In May 2019, the U.S. Department of Health and Human Services released a final rule that strengthens protections for health care workers who refuse to provide health services for religious or moral reasons, including health care for LGBT people. Numerous lawsuits were filed to challenge the validity of the rule.
Denials of health care authorized or encouraged by the rule could worsen access to and utilization of health care for the 13 million LGBT people age 13 and older in the U.S. The rule could also exacerbate health disparities facing the LGBT population, such as a disproportionately high prevalence of psychological distress, depression, anxiety, substance use, and suicidal ideation and attempts.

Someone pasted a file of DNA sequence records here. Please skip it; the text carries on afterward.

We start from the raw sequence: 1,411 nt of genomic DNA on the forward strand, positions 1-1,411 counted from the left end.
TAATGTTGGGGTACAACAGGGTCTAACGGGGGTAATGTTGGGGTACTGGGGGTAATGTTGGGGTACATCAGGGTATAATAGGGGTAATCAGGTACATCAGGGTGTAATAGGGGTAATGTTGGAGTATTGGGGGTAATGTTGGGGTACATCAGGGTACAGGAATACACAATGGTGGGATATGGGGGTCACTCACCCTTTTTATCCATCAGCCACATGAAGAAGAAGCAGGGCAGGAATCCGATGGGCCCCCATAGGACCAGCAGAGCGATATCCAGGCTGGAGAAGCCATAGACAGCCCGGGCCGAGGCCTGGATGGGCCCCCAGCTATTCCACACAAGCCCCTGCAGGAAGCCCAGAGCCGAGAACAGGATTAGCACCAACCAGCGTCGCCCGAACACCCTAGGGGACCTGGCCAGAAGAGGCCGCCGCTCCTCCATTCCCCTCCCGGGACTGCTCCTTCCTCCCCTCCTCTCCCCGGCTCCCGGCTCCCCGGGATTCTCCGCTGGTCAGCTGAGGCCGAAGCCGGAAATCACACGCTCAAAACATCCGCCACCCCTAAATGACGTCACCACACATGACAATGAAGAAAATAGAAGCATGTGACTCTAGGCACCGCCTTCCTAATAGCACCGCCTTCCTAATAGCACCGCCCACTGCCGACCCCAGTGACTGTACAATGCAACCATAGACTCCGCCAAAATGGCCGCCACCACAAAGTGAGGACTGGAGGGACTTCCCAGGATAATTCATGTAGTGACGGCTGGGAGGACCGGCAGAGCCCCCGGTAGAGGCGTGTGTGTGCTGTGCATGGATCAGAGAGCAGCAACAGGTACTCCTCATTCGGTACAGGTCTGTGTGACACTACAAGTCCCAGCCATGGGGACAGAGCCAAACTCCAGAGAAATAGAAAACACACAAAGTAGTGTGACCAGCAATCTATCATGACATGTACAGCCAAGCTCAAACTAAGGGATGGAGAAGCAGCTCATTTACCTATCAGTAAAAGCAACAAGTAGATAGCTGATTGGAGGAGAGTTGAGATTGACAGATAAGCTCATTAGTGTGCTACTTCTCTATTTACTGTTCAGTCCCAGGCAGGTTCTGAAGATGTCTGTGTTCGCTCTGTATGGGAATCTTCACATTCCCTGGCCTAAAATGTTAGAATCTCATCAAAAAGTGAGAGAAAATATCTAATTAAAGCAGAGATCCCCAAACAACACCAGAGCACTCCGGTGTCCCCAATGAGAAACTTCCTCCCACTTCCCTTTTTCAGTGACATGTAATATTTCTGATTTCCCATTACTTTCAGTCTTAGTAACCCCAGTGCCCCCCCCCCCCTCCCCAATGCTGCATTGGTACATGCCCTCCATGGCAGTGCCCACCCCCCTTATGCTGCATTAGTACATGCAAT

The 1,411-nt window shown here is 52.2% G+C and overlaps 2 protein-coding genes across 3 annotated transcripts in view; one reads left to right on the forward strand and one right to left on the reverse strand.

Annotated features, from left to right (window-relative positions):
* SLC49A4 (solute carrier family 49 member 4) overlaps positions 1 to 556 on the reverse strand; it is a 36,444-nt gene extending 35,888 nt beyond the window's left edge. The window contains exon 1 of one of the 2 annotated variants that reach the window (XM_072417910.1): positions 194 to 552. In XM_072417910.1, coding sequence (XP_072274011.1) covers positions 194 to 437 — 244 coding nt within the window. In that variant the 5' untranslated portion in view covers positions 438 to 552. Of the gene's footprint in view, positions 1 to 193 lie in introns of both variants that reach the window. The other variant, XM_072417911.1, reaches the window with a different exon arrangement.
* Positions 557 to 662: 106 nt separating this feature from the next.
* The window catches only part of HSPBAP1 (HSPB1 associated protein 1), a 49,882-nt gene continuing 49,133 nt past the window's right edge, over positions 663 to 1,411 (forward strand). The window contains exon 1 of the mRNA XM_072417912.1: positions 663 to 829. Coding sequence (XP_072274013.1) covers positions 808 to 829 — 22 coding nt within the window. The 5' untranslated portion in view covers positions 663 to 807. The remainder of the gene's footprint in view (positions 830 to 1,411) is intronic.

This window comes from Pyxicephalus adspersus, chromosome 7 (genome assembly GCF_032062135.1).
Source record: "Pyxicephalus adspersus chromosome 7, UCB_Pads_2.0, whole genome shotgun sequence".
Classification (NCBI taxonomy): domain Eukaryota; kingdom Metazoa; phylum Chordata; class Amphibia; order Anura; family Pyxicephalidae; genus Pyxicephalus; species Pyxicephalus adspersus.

The final rule failed to properly assess the potential harm imposed by the rule, particularly for LGBT patients. LGBT people experience high levels of rejection and discrimination in health care, which are commonly motivated by religion. The experience and expectation of rejection and discrimination are “minority stressors,” which adversely impact LGBT people’s health and well-being.